Okay. The time period I write is the Civil War. Visions of small waists, confined by corsets and bell-shaped hoopskirts likely fill your head as you think of that time period. I’d like to start by discussing what Victorian women wore underneath those dresses. As a Civil War reenactor, I actually wear all the layers beneath my dresses for authenticity purposes. As a romance writer, when thinking about characters of the period, I want to be as authentic as possible when I describe the heroine dressing, undressing, or ah . . . er . . . being undressed by the hero. Just what did they wear under those clothes? I’d like to begin by discussing the first layer. Next to their skin, Victorian women wore a chemise, a pair of drawers (not bloomers) and stockings. The chemise was a loose shift-like garment with short sleeves. It had a scooped neck collar and could be pulled down over the shoulders for wear with a low cut ball gown or evening dress. It came to just below the knee. Most women owned several of these. The drawers had either a button or drawstring closure on the waistband. Women wore them to mid-calf length, while girls and more fashionable women wore them a bit shorter. The interesting thing about the drawers was that the legs were only attached at the waistband, leaving the crotch completely open. There was a reason for this, and it’s probably not what you’re thinking. Tsk, tsk. Since women wore tight fitting corsets over the chemise and drawers, plus several layers of petticoats, it would have been impossible for them to have reached up and loosened the waistband of the drawers to use the necessary. I can tell you from my own experience it’s much easier to pull up your skirts, pull the legs of the drawers apart, then when finished, let them drop back into place. Last is the stockings. These were thigh-high and generally knitted of wool, but fashionable women wore silk stockings. Next time I’ll discuss corsets, petticoats and crinolines. That’s all for now, back to work on my book.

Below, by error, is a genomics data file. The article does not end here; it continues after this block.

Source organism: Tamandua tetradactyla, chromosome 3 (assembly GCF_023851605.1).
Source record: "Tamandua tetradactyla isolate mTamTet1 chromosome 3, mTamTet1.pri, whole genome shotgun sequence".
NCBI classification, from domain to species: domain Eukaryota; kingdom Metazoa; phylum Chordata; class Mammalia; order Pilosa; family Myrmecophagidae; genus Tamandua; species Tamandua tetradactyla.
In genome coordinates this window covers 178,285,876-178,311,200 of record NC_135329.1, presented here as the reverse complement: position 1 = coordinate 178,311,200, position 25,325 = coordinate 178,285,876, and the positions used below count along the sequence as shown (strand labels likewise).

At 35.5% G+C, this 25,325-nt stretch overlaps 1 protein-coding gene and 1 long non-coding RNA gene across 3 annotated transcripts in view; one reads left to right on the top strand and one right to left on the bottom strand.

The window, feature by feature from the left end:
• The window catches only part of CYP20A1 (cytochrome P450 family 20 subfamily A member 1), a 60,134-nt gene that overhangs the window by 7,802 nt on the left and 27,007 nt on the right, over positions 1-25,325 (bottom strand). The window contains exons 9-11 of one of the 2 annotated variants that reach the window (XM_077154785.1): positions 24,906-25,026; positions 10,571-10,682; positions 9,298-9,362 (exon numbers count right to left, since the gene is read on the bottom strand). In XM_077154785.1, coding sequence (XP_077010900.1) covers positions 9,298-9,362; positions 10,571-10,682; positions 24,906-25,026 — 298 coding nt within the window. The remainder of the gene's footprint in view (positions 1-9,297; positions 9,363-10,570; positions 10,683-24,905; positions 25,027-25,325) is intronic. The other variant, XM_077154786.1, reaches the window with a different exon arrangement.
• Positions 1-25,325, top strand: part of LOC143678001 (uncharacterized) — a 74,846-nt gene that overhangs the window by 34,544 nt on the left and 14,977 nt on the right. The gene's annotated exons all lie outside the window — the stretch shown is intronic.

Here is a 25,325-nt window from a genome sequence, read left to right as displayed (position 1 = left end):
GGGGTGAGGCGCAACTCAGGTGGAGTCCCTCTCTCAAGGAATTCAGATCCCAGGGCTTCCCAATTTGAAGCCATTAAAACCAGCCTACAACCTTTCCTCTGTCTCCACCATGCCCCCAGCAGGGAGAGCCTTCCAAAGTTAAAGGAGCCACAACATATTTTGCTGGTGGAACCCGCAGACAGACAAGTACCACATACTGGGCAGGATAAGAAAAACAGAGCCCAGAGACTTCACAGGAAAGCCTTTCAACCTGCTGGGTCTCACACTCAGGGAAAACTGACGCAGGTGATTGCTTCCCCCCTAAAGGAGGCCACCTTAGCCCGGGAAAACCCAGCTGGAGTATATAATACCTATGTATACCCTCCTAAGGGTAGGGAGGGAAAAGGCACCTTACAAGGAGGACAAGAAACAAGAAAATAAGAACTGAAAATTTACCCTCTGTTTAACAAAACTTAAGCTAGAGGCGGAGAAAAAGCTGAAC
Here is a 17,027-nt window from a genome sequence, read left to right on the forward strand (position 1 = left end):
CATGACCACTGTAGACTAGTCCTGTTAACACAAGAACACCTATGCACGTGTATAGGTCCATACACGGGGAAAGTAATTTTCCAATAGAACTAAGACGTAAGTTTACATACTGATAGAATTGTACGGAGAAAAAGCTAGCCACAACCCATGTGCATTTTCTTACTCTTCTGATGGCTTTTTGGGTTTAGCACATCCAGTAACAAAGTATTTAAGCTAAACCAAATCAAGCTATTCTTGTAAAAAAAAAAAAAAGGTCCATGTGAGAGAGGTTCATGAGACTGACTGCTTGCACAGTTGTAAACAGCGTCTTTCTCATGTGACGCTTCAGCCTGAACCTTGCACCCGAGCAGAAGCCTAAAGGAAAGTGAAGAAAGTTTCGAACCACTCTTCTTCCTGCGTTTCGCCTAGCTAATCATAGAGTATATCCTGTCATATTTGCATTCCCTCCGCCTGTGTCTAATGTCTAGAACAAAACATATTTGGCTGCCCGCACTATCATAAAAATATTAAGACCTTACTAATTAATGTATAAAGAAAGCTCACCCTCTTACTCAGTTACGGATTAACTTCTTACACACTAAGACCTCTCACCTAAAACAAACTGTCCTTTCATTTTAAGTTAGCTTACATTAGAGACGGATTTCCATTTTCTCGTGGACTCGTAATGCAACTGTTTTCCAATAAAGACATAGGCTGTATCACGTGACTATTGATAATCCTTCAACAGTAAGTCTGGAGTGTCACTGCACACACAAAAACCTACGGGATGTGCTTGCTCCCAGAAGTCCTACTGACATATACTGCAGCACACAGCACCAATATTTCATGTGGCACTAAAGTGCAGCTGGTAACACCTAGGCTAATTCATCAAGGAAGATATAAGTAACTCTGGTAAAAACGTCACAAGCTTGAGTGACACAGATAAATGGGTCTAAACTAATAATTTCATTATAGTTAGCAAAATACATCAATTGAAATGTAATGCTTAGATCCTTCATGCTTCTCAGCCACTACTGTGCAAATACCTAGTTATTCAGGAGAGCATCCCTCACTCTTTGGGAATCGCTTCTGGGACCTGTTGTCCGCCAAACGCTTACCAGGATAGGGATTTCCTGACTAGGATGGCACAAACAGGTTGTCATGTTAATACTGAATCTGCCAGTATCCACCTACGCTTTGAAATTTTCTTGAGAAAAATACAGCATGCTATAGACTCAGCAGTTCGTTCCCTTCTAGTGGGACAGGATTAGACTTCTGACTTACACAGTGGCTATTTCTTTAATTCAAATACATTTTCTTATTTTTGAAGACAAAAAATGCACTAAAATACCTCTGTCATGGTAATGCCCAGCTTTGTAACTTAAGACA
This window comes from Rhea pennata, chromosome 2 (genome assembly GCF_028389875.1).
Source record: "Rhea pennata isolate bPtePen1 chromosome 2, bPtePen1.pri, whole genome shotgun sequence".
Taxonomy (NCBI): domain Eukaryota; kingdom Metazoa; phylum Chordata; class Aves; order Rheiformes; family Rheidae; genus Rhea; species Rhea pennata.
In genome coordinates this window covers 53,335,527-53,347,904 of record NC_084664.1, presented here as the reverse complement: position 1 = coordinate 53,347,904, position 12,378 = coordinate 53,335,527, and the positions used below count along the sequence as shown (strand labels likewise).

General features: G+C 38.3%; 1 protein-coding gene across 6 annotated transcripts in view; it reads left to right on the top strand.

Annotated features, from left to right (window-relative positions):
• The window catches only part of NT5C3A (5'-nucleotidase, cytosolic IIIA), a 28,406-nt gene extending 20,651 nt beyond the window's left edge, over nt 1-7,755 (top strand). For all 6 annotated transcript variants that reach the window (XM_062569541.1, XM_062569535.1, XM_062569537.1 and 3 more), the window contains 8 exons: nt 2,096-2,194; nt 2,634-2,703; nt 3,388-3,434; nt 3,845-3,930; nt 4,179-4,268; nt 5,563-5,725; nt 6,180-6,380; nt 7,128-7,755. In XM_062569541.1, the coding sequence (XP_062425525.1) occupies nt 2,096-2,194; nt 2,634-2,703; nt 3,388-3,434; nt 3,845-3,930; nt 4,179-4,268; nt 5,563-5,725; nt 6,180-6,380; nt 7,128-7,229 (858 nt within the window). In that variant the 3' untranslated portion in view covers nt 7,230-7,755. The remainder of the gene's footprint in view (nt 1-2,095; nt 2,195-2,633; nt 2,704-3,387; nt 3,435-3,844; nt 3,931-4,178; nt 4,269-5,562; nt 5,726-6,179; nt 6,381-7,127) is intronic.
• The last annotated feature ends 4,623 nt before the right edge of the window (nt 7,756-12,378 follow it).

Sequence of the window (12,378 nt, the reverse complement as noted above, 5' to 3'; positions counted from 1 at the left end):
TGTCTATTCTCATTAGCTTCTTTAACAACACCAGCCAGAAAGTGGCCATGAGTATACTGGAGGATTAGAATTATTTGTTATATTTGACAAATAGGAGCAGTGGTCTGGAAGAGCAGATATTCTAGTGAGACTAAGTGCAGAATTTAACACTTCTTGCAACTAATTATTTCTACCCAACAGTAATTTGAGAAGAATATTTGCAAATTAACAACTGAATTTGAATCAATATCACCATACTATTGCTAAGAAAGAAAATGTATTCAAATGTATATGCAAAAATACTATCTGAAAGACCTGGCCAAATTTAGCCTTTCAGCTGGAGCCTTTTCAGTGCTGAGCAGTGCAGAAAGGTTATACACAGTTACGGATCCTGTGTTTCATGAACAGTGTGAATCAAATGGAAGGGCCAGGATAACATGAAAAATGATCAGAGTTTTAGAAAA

Another of my favorite books is CRACKER CULTURE, Celtic Ways in the Old South. This was written by Grady McWhiney and published by the University of Alabama Press.
From the dustjacket: From their solid base in the southern back country, Celts and their “Cracker” descendents swept westward decade after decade throughout the Antebellum period until they established themselves and their culture across the Old South.
The Celts brought with them to the Old South leisurely ways that fostered idleness and gaity and a society in which people favored the spoken word over the written and enjoyed such sensual pleasures as drinking, smoking, fighting, gambling, fishing, hunting and loafing.
I couldn’t help but think of all this as I watched Bucky Covington on American Idol last night. He’s a real throwback to the Old South!
Somebody give that boy some sweet tea, please!
Well, not just North American, Denise. Britain and Europe were involved in some pretty exciting stuff, too, and let’s not forget Australia! From penal colony to Commonwealth, things were really hopping. Speaking of Australia, it was the first place in the world to give women the vote–yup, during the Victorian era.
Although I find these histories fascinating, too, at the moment I am writing about North America. Here’s something I’ve been wondering about. Gaslight. So, this guy wanders the streets on stilts at sundown, lighting the lights as he goes. At first, I thought “what a great job! You are gainfully employed seven days per week, and the only skill required is balance.” But then, I got to thinking. Each city, even if a small size, would need several of these men. And some cities (I’m thinking of Quebec City, particularly) are not what you’d call level. So now, there’s a number of men walking up and down STEEP streets on stilts! Suddenly, not so easy. Then, you add in the snow and ice. I’ve been to Quebec City in the winter (site of my current WIP) and there is a LOT of ice. I’m sure the good residents and shopkeepers kept their frontage shoveled, but the thing about snow and sunshine is, it creates ice. Even if the snow is shoveled. So, how did they do it? Anybody? Anyone at all? By the way, my story takes place about five or ten years before gaslight, so this is just a curiosity question.
We are a small group of romance writers who focus primarily on the Victorian era, from 1837-1900. Our settings range from the U.S to Canada–our time periods from the Antibellum era, through the Civil War, Reconstruction, Western Expansion and the Gilded age.
We expect to use this blog to reach other writers, readers and people who are just interested in the period. As Victorian writers, we must do massive amounts of historical research; no complaints as it is a labor of love. We want to share aspects of that research with others who have similar interests to ours, and have on-line “discussions” about it. The Victorian Era, with it’s quick changing technology (telegraph, telephone, gas lights and electricity), social upheaval, and thirst for exploration, was an exciting, vibrant time in history.
So here we are! Let’s have some fun!